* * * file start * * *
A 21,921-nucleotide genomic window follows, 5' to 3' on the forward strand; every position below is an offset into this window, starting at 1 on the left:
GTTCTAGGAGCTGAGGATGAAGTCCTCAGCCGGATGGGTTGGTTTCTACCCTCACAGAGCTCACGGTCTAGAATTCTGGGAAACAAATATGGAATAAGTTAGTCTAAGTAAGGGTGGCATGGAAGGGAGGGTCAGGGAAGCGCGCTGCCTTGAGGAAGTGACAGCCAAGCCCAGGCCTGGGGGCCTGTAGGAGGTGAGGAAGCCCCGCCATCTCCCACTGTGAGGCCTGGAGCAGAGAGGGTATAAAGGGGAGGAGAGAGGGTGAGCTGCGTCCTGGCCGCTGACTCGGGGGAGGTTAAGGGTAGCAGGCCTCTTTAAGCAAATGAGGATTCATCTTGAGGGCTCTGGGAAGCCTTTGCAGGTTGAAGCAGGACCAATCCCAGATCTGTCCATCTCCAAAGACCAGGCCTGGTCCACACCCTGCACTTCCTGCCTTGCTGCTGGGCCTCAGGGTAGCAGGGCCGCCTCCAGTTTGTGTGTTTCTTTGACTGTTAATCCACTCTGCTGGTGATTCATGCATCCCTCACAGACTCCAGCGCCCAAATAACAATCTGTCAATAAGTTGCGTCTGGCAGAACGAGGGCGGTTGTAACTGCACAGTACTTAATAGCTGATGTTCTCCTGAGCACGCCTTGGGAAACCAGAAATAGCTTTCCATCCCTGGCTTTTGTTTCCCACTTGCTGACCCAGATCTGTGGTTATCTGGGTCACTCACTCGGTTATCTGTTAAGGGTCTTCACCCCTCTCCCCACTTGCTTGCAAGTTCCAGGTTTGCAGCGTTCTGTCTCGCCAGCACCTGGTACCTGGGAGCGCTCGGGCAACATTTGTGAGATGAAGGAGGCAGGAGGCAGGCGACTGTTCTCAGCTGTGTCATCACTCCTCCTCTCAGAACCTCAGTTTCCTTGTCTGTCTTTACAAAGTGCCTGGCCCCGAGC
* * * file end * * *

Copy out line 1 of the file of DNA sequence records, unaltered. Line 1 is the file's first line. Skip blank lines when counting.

A 21,921-nucleotide genomic window follows, 5' to 3' on the forward strand; every position below is an offset into this window, starting at 1 on the left: